I'm Still Making Sushi and Cooking Steaks at Home Thanks to Wagyuman
I wanted to get my dad a really special gift this year to mark his 70th birthday, his 45th Father's Day, and his awesome job as a babysitting grandfather, but it was challenging to find the perfect thing. I didn't want to fall back on a Ferragamo tie or even a new set of golf clubs. He had asked for steaks for dinner, and in the past, I might've taken him to the fanciest steakhouse in town. This year, I brought the steakhouse home with premium A5 Japanese Wagyu ribeye steaks from a new-ish company called Wagyuman.
Here's how it went down: My dad woke up to a knock on his door. On his doorstep he found a large box. Opening the package and unwrapping the paper, he discovered perfectly-marbled Japanese Wagyu A5 ribeye steaks and a complete sushi kit buffered from the SoCal heat by plentiful ice packs. Though he'd asked for steaks, he said the sight of these went beyond his expectations. Delivered to his doorstep, our small pod of extended family's plan was to grill them up the next day and celebrate in the backyard.
I love that Wagyuman delivers premium A5 Wagyu steaks to your doorstep because I have an almost two-year-old who doesn't have a vaccine yet, and I still don't feel entirely safe dining indoors. Sadly, most of my favorite Japanese restaurants don't have outdoor dining, and many don't have Wagyu or provide conducive environments to kids. At $139 each, these one-pound steaks were the perfect party splurge to fete our vaccines and mark LA County's entrance into the least-restrictive yellow tier. They're also a beacon of what dining at home in the future will look like for families like mine.
"Over the past year, we've all been influenced by a new lifestyle, and we've started spending more time with our families and pods, but it's been hard to make restaurant-quality food like the great steakhouses at home," Dai Moriya, the CEO of Wagyuman and Kyoto native, says. "We're trying to offer a variety of food that you'll never be able to find anywhere else, and rarely at home, including shaved meat for hot pot or sukiyaki family dinners, sushi kits, and of course, Japanese Wagyu."
Moriya started the company shortly before the pandemic in November 2019, with the goal of working with and supporting Japanese Wagyu farmers in Kyushu, many of whom are elderly, to provide America with top quality Japanese beef.
"When I was traveling around Japan, I visited some Wagyu farms in the Kyushu area where I saw elderly adults working so hard from early morning to night taking very good care of the cattle as a small family business," Moriya says. "The appreciation that I had when I visited those farms is still in my heart."
Moriya says that American Wagyu does not offer the same experience as this imported Japanese Wagyu. "The breed in America is not 100 percent Wagyu cattle, and American Wagyu are fed more grass and grains, whereas in Japan they receive a special blend from each farmer," he says. "The highest grade for American Wagyu is no more than A4, and A5 is only for Japanese Wagyu. You can taste the difference, because American Wagyu have more muscle and less fat."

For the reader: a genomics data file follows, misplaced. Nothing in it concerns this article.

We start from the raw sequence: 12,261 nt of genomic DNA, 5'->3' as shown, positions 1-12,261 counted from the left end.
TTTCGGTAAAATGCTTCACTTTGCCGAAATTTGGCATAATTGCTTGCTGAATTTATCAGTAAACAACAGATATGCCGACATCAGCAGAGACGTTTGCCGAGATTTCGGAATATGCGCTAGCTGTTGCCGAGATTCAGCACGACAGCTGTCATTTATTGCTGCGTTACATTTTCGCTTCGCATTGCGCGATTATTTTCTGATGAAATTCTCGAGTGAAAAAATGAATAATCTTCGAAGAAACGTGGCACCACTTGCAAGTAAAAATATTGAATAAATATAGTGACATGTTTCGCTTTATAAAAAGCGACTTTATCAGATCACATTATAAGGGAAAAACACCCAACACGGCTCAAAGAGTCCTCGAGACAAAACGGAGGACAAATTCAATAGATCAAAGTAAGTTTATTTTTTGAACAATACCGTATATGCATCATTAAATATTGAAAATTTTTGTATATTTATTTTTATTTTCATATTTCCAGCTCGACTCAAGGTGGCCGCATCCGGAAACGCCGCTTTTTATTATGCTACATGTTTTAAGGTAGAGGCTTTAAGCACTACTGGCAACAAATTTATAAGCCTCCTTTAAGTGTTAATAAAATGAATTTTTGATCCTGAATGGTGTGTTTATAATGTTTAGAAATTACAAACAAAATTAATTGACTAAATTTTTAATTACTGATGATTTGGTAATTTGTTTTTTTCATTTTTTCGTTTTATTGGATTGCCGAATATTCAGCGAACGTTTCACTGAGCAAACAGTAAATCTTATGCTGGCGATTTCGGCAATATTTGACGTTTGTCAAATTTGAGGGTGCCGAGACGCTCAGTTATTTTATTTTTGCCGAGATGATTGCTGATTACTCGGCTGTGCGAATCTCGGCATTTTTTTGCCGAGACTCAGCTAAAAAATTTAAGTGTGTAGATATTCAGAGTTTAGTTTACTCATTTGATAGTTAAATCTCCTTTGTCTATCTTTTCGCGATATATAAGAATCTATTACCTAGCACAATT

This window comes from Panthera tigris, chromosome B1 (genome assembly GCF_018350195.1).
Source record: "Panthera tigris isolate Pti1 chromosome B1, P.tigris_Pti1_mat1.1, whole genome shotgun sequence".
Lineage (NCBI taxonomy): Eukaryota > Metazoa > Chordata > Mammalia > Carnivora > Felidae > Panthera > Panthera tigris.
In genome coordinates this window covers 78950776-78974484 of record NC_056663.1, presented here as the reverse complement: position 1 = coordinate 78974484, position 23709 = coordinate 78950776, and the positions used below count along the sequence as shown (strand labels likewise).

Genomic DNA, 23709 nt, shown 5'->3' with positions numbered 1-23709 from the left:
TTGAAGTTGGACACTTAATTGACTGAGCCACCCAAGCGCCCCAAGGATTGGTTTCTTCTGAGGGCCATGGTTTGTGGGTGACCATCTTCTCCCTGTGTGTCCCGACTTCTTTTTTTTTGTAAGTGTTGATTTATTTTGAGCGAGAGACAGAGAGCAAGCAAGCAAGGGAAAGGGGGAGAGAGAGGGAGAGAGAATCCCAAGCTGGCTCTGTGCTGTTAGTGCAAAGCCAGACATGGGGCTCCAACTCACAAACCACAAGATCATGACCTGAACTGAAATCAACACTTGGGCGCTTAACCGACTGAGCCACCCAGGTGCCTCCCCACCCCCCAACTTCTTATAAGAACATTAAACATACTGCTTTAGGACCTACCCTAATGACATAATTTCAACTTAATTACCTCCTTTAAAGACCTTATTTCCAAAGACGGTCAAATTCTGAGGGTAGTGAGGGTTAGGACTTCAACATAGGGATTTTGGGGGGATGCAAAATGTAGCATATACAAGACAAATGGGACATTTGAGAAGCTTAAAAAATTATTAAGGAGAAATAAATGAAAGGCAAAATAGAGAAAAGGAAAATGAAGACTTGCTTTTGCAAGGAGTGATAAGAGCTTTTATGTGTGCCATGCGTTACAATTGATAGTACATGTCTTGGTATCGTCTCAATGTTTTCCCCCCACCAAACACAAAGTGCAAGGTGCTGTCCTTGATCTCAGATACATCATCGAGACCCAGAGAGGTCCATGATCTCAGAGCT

In each shipment, Moriya includes an official certificate of the individual livestock that each steak came from, including the meat grade and the farm source, in order to honor the farmers' hard work and personal attention. Wagyuman offers not only Japanese Wagyu ribeye, striploin, filet mignon and other cuts, but also DIY Sushi Kits with options for fresh seafood like uni, ikura, otoro, salmon and hamachi, working with a wide network of fisheries in Japan.
"We want kids and adults to be able to have a cultural experience with these DIY Sushi Kits," Moriya says. "It takes a long time to become a great sushi chef and to make the rice right, with that shape and taste and vinegar content, so our team spent a long time working with sushi experts in the industry to create something that would make it possible for kids and home cooks to assemble perfect, authentic-tasting sushi that connects them to the great network that is the tuna industry of Japan."
Moriya believes that eating luxuriously at home is the new norm, and has seen steady orders even as vaccines become widespread and the pandemic comes to an end in most parts of the U.S.. "Things aren't going to go back 100 percent to the original pre-COVID lifestyle," he says. "COVID-19 changed so many things in our lives, but one positive aspect that I see is this has become a bonding time with loved ones like your family, partner and friends. You spend so much time at home, sometimes 24 hours, that you need to eat better at home, cooking quality products."
For parents like me, there's a practical element to ordering and sourcing super high-quality ingredients: going out to the restaurant requires a $100-plus payment to a babysitter. I'd rather spend that on a $139 Wagyu steak.
Since this wasn't just any steak, I instructed my dad to cook the steaks very gently. He got to experience the buttery softness that melts in your mouth when you eat a Japanese Wagyu steak. There's a sweetness and umami to these steaks that just feels rewarding at the end of the day. I don't think I've ever been prouder of a gift I've gotten him-even that time I ordered a golf practice green that he spent all week putting on.